It’s true that there was a seven-year gap between Lavengro, first published in 1852, and Borrow’s previous book, The Bible in Spain, suggesting either that he was a slow writer or that he had other things to do. But you have only to get a few pages into the book to see how wrong Thomas Seccombe could be. Fluent? Lavengro begins with a virtuoso invocation to the author’s dead mother, an invocation whose rhetorical brio, if that’s the word, looks back to Lamb; a few pages on and he’s giving us a description of Alpine scenery that shows he knew all about what Ruskin a few years later was to call the Pathetic Fallacy. This was fluent all right. Of course he hoped to be paid for it, as professional writers do; but the one thing we can be sure of, whatever he himself may have said on the subject, is that he enjoyed what he was doing. It’s an instantly recognizable joie d’écrire, and we share his pleasure. As to his inventive faculty, although he presents the book to us as though it were his autobiography, he finds it hard to stick to facts. Indeed, Everyman’s scarlet livery proclaims the book as fiction. Our current obsession with biographical truth (Did Eric Gill really seduce his daughters? What was the real relationship between Hughes and Plath?) makes it hard for us sometimes to live in this sort of halfway house. I have to admit that it doesn’t worry me. The date inside the cover, in the neat handwriting I had then, reminds me that I was given my copy of the book as part of a twenty-first birthday present from Maurice Marston, the general secretary of what afterwards became the National Book League; and it was just up my street. My heroes were still word-spinning essayists like Rose Macaulay, and I enjoyed Scott’s ‘big bow-wow strain’, now out of fashion – we prefer those sensitive nuances that Austen had and that Scott wished he had too. Hardly anyone reads Scott now. But what joy to go back every now and then to Borrow when he’s in full flight! (His contempt for Byron, incidentally, and for those who worshipped him, is quite magnificent.) Borrow was the son of an Army officer stationed first at Norwich, then in Edinburgh and in Ireland. Young George was articled to a Norwich solicitor but spent little time on the law; instead he became obsessed with foreign languages and taught himself many. (‘Lavengro’ is the gypsy word for a philologist.) When his much-loved father died he went to London and tried his luck as an author. Some of the funniest bits of this book are about the vile semi-educated publisher who gave him work for near-starvation wages; they made me realize that Borrow is by no means quaintly out-of-date, and that Barabbas does not change. His dialogues with publishers, and with all the people he meets, high or low, are full of zest. After his failure in Grub Street he decided to take to the road, got to know gypsies, and became an itinerant tinker and blacksmith. The gypsies took to him although he was a Gorgio, and he got their respect for having learned Romany, as well as for his impressive physique. He in turn admired them for their culture, for the whiff of the exotic, and for the sweet life they lived, ‘the wind on the heath, brother’, as their leader famously puts it in Lavengro. Many people have thought Borrow’s account of the gypsies absurdly romanticized, but his close friend Theodore Watts-Dunton (Swinburne’s minder), who knew a lot about them himself, says he gave a true picture of them. In a longish entry about Borrow in the 1910 Encyclopaedia Britannica, Watts-Dunton writes that there is quite a bit of Lavengro that’s untrue only in the sense that Borrow transferred his own experiences to some other, fictional, person – like the depressive country squire who had to touch things to keep the Evil One at bay, which was something he often saw Borrow do. Perhaps, too (though Watts-Dunton doesn’t say so), like the Methodist preacher who thought he was damned for having sinned against the Holy Ghost and was cured by Borrow himself. The story breaks off inconsequentially, and I advise anyone coming to Lavengro for the first time not to bother with the last three chapters, which are merely an intemperate tirade, unworthy of its author, against the ‘priestcraft’ of the Roman Catholic Church. Borrow shared the prejudices of his day – Lavengro was written just before the Catholic Emancipation Act – and many English people felt much the same; but you won’t want to spoil this delicious feast with such a sour aftertaste. His preface can also be skipped, for the same reason.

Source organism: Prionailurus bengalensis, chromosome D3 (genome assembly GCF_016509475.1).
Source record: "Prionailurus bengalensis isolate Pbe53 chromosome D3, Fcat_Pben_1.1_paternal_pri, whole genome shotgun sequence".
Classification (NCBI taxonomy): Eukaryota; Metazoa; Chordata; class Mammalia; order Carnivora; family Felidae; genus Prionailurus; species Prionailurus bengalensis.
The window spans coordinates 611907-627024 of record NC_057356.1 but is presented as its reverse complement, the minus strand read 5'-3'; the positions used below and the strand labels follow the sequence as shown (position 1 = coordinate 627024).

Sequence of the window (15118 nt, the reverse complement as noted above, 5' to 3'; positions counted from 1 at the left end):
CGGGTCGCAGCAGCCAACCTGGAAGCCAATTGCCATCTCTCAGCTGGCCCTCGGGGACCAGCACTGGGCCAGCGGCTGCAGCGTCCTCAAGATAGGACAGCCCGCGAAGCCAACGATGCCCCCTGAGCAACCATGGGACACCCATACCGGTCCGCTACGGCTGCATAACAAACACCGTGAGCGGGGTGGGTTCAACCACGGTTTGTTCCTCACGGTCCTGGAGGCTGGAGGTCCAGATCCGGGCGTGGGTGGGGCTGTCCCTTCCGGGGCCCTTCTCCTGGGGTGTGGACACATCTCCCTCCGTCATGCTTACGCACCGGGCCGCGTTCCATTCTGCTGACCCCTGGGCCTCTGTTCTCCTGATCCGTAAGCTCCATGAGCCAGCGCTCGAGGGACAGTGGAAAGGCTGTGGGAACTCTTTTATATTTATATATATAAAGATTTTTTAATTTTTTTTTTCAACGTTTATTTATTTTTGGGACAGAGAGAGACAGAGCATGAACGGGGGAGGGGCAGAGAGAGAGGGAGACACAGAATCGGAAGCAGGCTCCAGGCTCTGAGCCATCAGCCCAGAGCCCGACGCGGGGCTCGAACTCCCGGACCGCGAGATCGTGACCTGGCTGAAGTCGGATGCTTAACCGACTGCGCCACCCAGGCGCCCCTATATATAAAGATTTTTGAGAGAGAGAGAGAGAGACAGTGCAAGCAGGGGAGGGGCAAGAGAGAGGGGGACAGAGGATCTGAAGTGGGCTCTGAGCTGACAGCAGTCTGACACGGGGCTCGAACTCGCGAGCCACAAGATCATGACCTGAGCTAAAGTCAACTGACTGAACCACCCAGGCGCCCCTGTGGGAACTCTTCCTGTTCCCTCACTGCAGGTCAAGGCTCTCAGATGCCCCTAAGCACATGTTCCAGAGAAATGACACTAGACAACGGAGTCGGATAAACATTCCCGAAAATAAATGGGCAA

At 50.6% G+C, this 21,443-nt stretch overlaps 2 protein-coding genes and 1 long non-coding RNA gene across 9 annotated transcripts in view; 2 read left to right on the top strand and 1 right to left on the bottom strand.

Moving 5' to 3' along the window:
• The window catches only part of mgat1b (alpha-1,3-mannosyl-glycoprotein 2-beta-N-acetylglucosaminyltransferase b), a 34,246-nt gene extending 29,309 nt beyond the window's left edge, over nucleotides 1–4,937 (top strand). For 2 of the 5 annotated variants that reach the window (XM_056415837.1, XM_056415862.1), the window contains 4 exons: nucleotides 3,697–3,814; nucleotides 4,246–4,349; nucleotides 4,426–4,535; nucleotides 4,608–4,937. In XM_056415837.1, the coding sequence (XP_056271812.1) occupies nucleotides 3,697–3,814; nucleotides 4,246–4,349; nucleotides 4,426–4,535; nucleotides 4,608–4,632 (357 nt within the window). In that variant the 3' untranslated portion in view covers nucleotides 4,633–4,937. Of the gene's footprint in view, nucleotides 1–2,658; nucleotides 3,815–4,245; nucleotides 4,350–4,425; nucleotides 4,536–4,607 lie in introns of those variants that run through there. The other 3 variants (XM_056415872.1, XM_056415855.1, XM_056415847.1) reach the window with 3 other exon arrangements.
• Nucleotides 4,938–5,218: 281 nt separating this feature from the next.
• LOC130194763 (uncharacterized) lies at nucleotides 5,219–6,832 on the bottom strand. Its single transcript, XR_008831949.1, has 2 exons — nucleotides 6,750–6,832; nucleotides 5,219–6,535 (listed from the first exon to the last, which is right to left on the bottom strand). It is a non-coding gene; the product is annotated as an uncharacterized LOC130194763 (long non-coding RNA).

Extract from Slightly Foxed Issue 2 © George Borrow on 2004


About the contributor

Nicholas Bagnall was once the literary editor of the Sunday Telegraph. His favourite prose author is Dr Johnson, and he contributes a Words column to the Independent on Sunday.